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'They threatened to sacrifice me alive'

By Shobha Warrier
February 19, 2018 09:58 IST
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Jamida K is the first Indian Muslim woman to lead the Friday prayers.
'I don't care if they kill me because what I have done is historical; nobody can take it away from me,' she says.

Jamida K is the first Indian Muslim woman to lead the Friday prayers.
Illustration: Uttam Ghosh/

On January 26, when Jamida K (popularly known as Jamida teacher) led the jumma prayers in a village in Kerala's Malappuram district, she was breaking centuries of Shariat convention and creating history as the first Muslim woman to do so in the country.

The 35 year old led the prayers for a group of 50 men and women at the central committee office of the Khur’aan Sunnath Society. The prayer was set up by Chekannur Moulavi, a radical Muslim scholar.

Since she challenged this male-dominant religious practice, which had been followed for over 1,400 years, Jamida has been criticised and abused on social media and elsewhere. She remains unfazed and is ready to lead prayers at regular intervals.

In this first-person account, Jamida shares with's Shobha Warrier the struggle she had to face from the time she was a child, leading up to the point where she has created history today.


Jamida K is the first Indian Muslim woman to lead the Friday prayers.
IMAGE: Jamida K leads the Friday prayer on January 26. Photograph: Kind courtesy Jamida K

If I were to talk about the historic Friday when I got the chance to lead the jumma prayers, I have to begin many years ago because that day in January was the explosive culmination of my radical thoughts, anger and struggle over the years.

I was the youngest in a large family of 13 children. The age difference between me and my eldest brother is so huge that he has children older than me.

I lost my father, who was in the army, when I was very young. As a result, we were poor and there was very little food to share among us children.

Even at that age, I was aware of the discrimination in the way boys and girls were treated.

If Umma (her mother) made fish curry, the boys got the fish pieces; we girls got only the gravy.

The reason cited for the preferential treatment was that the boys, as adults, would take care of their parents and the family.

For as long back as I can remember, I was told, 'You are a girl so you are not allowed to talk loudly, laugh loudly, go out alone or dress well.'

We were not even allowed to see the school youth festival, let alone participate in any programme. The restrictions and the discrimination made me restless and extremely angry.

Jamida wanted to study
*IMAGE: The atmosphere in the college where she studied was regimented and restrictive, she says. Photograph: Punit Paranjpe/Reuters
*Kindly note image published only for representational purposes.

I studied well, thinking education would liberate me.

As no one was willing to spend money for my college education, I was sent to an Arabic college where education was free.

In a way, they abandoned me.

As far as I was concerned, it was an opportunity to escape from the stifling atmosphere of growing up in a very traditional family in a remote village that did not appreciate a woman being educated or thinking differently and freely.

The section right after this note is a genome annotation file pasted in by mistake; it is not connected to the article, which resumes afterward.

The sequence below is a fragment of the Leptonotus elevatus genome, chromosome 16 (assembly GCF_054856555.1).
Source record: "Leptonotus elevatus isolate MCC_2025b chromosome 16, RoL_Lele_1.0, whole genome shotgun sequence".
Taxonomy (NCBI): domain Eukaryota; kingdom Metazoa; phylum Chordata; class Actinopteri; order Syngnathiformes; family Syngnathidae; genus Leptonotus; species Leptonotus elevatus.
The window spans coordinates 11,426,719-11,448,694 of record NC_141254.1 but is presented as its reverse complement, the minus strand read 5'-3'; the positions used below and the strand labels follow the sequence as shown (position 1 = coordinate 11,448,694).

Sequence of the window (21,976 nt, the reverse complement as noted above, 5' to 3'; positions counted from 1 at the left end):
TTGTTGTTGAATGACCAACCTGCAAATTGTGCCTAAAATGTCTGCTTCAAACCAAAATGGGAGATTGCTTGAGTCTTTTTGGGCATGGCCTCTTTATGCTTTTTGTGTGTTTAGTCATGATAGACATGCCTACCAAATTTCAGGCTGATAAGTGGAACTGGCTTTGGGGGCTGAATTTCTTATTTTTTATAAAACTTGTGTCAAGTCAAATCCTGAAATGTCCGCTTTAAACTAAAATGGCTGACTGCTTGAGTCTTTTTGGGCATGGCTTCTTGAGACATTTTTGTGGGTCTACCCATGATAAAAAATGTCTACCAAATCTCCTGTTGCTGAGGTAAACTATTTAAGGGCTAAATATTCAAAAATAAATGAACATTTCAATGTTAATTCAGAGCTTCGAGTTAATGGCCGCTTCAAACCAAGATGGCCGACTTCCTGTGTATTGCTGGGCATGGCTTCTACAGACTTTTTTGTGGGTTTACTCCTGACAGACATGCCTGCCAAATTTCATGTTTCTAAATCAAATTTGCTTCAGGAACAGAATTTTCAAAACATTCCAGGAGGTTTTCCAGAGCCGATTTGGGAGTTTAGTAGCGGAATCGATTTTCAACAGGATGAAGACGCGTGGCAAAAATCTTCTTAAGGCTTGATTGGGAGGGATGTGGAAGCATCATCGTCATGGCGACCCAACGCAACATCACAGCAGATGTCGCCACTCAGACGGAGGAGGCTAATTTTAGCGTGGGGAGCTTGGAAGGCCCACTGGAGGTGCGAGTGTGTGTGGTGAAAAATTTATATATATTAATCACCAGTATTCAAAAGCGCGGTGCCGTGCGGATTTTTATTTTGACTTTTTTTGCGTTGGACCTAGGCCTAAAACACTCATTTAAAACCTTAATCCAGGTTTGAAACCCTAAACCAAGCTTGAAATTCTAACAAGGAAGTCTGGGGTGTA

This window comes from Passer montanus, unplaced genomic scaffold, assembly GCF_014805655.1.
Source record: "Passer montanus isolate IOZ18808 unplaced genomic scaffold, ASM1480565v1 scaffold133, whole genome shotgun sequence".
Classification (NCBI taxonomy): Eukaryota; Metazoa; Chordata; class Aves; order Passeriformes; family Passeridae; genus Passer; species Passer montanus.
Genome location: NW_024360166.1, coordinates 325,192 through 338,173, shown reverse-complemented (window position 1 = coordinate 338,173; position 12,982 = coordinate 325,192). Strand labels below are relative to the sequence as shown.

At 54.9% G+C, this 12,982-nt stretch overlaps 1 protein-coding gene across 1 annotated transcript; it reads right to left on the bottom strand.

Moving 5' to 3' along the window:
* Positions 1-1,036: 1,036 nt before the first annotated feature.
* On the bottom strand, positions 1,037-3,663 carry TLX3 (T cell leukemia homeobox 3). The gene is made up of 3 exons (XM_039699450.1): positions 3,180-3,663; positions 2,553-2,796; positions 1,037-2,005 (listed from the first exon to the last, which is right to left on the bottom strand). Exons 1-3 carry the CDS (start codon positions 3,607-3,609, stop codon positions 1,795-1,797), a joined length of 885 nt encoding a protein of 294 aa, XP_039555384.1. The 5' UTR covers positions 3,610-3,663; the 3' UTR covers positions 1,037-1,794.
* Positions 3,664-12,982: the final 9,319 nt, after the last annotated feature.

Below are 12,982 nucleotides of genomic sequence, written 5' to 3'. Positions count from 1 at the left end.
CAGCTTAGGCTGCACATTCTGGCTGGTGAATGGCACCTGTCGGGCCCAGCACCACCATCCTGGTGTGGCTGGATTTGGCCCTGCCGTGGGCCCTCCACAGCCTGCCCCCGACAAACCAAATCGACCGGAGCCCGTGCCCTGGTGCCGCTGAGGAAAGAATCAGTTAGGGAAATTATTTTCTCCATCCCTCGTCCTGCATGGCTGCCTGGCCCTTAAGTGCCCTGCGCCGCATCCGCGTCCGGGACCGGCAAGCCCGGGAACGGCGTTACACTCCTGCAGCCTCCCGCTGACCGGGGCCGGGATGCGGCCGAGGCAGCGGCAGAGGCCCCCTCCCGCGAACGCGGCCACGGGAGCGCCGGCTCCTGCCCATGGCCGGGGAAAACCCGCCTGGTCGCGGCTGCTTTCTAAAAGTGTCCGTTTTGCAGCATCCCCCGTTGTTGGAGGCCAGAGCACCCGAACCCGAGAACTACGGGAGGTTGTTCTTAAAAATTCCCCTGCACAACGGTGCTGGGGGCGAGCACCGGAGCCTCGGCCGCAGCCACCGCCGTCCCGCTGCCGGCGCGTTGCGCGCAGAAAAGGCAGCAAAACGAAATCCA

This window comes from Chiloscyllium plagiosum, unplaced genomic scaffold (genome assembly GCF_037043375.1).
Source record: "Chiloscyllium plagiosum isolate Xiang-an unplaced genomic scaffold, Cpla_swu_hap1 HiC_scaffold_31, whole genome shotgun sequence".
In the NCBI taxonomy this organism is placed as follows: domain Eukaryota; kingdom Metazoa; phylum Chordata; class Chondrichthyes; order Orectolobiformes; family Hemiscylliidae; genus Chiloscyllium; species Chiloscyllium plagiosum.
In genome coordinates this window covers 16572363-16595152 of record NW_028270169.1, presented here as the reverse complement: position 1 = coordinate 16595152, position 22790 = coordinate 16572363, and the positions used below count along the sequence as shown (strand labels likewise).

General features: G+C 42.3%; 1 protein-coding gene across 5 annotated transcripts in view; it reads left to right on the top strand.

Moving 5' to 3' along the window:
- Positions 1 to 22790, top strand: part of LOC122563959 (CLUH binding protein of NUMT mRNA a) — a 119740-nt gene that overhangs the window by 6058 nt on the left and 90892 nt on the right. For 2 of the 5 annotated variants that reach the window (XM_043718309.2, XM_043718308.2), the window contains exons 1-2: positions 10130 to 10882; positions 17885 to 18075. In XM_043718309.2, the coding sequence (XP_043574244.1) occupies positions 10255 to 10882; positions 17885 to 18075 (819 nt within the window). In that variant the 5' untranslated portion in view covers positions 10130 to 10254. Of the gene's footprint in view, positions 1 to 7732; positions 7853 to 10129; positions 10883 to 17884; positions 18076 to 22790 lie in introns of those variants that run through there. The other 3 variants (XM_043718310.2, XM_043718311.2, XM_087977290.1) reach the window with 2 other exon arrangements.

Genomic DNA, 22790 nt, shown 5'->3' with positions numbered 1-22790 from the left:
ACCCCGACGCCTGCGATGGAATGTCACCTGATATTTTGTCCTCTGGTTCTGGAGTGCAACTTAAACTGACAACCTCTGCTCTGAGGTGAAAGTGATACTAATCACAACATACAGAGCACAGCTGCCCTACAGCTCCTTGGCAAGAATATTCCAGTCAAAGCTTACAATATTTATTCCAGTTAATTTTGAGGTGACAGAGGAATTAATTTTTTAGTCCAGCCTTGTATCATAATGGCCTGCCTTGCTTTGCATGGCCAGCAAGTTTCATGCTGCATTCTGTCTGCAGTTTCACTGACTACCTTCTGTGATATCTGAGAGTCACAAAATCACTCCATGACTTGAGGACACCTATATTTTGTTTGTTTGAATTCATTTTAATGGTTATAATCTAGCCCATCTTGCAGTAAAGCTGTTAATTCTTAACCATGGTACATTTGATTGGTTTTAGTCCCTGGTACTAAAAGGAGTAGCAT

I knew I could only defeat them if I studied and became accomplished.

But the atmosphere in college was even more regimented and restrictive.

The college perceived it as a sin if girls looked at boys or spoke to them. We were made to sit separately and use different entries and exits so that our paths never met.

When they used the Quran to put a lot of restrictions on women, I wondered, 'Why was it that women alone were asked to cover ourselves? Why couldn't women make the call for prayers (azaan)?'

Muslim women click a selfie at the Taj
IMAGE: What angered Jamida the most was the argument that heaven was not for women and that it belonged to men alone. Photograph: PTI Photo

When I was studying, both men and women were working outside yet women could not do anything without permission from men.

What angered me the most was the argument that heaven was not for women and that it belonged to men alone.

In a way, what I saw and experienced in college made me think differently from the established norms.

I could not accept the way Allah was perceived and looked at by people.

When I was a child, the word Allah was used to terrorise me, saying that if I did not eat, if I disobeyed, if I acted according to my will, Allah would get angry and punish me.

I could only think of Allah with fear. I never was able to love Allah.

In college, we were woken up at 4.30 in the morning for prayers, saying Allah would roast us in Hell if we didn't pray early in the morning.

I wondered why Allah was a scary figure and not a loving one.

I could not even discuss my questions with my friends because all of them believed, or were forced to believe, that if we asked questions, we would be disowned by Islam.

They chose the easiest route by blindly accepting what the authorities said.

I had so many questions in my mind and there was only one master out of the 100 teachers who encouraged me to ask questions, however unorthodox they were, and he answered all of them.

Jamida K was forced into marriage
*IMAGE: When Jamida wanted to dissolve her marriage, she was warned that there was no law in Islam which allowed a woman to divorce her husband. Photograph: Amit Dave/Reuters
*Kindly note image published only for representational purposes

I was just 21 when I was forcibly married off to an auto driver in Thiruvananthapuram by my brothers. Though I protested strongly, I couldn't escape from the marriage.

When I realised I could not live with him or his mentally ill mother, I wrote to many Islamic organisations, the human rights commission and women's organisations requesting them to help me dissolve my marriage.

No one helped me. I did not get justice from anybody.

Instead, I was warned that there was no law in Islam which allowed a woman to divorce her husband.

Life was hell at my husband's home. I could only work outside after doing all the household work.

The only silver lining was that I got to work as a teacher at the Oxford International School and also in the government higher secondary school. I worked three days each in a week in both schools. I took private tuition classes at home.

Whenever I had free time, I assembled women who never had an opportunity to study and taught them.

Spreading literacy among illiterate women and motivating them to fight their own battle became an obsession and passion for me. I also tried to empower them as I didn't want other women to share my fate.